China has retaliated with countersanctions and knows that turning the economic screws on Western companies is a potentially more powerful way to silence its critics, as evidenced by how it has bought the silence of Islamic governments over the treatment of the Muslim Uighur minority in Xinjiang.

Western technology companies could be the next to be drawn into this as Xinjiang is a significant high-tech manufacturing sector feeding into global supply chains.

Beijing is defiantly maintaining in the face of international condemnation that accusations of cotton picked by forced labour and other charges of human rights abuses in Xinjiang are false. It describes its repression in Xinjiang as a campaign against terrorism, separatism and religious extremism.

This Bystander can allow that authorities are sincere in their view. Many governments view the violent repression of terrorism, separatism and religious extremism as legitimate. Some take their expression within ethnic minorities as evidence of them as being inherent in ethnic identity, as Beijing does with Uighurs.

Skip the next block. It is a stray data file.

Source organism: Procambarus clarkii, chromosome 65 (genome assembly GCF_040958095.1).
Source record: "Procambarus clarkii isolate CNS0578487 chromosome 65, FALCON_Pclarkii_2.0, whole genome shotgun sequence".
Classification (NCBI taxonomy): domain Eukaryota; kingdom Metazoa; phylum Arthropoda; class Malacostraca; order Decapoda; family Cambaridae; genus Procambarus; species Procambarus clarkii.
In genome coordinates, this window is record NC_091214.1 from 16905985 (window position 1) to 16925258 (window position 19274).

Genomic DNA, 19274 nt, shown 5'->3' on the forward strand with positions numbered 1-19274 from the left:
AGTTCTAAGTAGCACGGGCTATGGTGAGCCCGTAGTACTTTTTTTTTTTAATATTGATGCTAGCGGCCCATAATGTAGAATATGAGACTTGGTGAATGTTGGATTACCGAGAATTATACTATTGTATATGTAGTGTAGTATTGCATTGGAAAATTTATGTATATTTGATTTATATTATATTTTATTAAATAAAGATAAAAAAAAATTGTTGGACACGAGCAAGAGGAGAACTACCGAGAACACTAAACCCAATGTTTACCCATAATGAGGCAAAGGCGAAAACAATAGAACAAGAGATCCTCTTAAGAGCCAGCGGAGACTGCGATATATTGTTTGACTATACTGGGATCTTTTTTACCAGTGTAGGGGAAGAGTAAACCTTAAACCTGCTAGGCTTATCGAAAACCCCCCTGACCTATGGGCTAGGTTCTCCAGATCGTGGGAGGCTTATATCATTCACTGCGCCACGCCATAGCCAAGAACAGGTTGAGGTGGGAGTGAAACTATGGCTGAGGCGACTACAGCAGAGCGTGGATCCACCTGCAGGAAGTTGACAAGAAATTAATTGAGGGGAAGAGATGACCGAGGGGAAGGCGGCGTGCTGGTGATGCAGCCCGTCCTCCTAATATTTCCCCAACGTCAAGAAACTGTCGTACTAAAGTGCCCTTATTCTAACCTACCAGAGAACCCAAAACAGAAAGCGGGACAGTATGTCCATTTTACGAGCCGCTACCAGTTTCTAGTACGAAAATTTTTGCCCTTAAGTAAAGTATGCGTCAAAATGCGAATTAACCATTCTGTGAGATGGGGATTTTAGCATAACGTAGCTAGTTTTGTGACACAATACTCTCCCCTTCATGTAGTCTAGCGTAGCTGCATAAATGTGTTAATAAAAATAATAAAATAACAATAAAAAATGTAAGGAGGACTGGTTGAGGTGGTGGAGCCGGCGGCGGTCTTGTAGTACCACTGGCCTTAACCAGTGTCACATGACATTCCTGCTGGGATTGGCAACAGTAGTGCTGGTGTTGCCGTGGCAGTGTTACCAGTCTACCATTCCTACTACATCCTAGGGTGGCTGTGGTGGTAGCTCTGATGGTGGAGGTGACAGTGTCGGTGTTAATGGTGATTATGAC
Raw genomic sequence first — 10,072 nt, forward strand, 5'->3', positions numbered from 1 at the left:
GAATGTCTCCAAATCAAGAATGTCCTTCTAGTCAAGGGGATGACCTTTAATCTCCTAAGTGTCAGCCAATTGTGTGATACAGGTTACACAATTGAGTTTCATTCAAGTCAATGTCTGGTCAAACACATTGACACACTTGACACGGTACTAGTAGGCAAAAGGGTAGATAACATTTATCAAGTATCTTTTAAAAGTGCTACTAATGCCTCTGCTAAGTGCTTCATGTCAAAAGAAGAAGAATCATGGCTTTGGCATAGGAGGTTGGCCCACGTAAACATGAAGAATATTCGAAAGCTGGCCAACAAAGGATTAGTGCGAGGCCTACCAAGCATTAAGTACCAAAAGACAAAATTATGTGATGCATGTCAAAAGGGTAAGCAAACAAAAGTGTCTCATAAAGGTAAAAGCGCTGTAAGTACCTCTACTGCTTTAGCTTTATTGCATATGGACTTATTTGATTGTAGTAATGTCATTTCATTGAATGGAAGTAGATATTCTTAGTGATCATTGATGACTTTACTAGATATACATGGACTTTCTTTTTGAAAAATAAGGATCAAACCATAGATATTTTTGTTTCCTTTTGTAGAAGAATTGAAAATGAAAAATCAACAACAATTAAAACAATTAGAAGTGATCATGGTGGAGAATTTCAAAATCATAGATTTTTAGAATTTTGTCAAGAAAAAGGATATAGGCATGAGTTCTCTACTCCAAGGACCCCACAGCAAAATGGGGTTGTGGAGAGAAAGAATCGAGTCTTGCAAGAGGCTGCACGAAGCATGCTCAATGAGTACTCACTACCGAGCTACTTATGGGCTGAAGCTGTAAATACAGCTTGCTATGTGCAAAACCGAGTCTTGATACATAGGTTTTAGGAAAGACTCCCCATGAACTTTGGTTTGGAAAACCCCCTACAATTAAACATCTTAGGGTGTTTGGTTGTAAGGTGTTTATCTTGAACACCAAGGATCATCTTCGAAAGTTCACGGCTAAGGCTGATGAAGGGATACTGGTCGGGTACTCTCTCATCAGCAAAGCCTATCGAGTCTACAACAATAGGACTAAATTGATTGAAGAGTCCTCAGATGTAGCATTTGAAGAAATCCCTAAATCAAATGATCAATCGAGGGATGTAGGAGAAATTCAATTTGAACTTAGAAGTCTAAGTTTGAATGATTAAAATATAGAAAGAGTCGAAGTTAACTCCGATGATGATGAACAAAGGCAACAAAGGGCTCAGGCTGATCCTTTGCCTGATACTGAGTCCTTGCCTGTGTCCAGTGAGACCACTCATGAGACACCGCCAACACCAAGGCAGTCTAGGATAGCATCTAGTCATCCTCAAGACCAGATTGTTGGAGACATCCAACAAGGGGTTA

Its policy response now abandons any pretence of affirmative action and accommodation of ethnic sensitivities towards the Uighurs and instead actively and often forcibly promotes their assimilation into the culture and society of China’ majority ethnic group, Han Chinese.

This justification of its near-total elimination of the Uighurs’ traditional ethnic identity appears a disproportionate policy response from the perspective of liberal democratic values. However, Beijing has no ideological qualms about repression and is restrained in its use only by its assessment of what is feasible and effective in pursuing its goals. Hong Kong provides another case in point.